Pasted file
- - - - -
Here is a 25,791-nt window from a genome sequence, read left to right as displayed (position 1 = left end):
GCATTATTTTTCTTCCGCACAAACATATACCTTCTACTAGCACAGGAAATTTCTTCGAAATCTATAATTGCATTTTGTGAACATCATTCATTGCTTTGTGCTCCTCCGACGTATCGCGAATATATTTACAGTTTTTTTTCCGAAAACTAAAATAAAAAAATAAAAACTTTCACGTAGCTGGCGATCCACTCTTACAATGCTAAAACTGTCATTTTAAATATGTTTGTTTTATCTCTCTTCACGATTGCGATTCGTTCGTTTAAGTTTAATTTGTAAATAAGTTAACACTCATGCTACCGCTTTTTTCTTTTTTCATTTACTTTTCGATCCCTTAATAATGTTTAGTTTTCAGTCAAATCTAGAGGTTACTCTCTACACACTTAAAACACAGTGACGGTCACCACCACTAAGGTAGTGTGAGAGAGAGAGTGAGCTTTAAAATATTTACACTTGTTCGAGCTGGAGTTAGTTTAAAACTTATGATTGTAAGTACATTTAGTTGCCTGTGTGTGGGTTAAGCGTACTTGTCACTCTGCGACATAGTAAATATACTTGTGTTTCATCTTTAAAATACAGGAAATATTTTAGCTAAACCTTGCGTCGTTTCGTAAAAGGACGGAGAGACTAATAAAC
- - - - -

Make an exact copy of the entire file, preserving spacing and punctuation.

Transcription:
Here is a 25,791-nt window from a genome sequence, read left to right as displayed (position 1 = left end):
GCATTATTTTTCTTCCGCACAAACATATACCTTCTACTAGCACAGGAAATTTCTTCGAAATCTATAATTGCATTTTGTGAACATCATTCATTGCTTTGTGCTCCTCCGACGTATCGCGAATATATTTACAGTTTTTTTTCCGAAAACTAAAATAAAAAAATAAAAACTTTCACGTAGCTGGCGATCCACTCTTACAATGCTAAAACTGTCATTTTAAATATGTTTGTTTTATCTCTCTTCACGATTGCGATTCGTTCGTTTAAGTTTAATTTGTAAATAAGTTAACACTCATGCTACCGCTTTTTTCTTTTTTCATTTACTTTTCGATCCCTTAATAATGTTTAGTTTTCAGTCAAATCTAGAGGTTACTCTCTACACACTTAAAACACAGTGACGGTCACCACCACTAAGGTAGTGTGAGAGAGAGAGTGAGCTTTAAAATATTTACACTTGTTCGAGCTGGAGTTAGTTTAAAACTTATGATTGTAAGTACATTTAGTTGCCTGTGTGTGGGTTAAGCGTACTTGTCACTCTGCGACATAGTAAATATACTTGTGTTTCATCTTTAAAATACAGGAAATATTTTAGCTAAACCTTGCGTCGTTTCGTAAAAGGACGGAGAGACTAATAAAC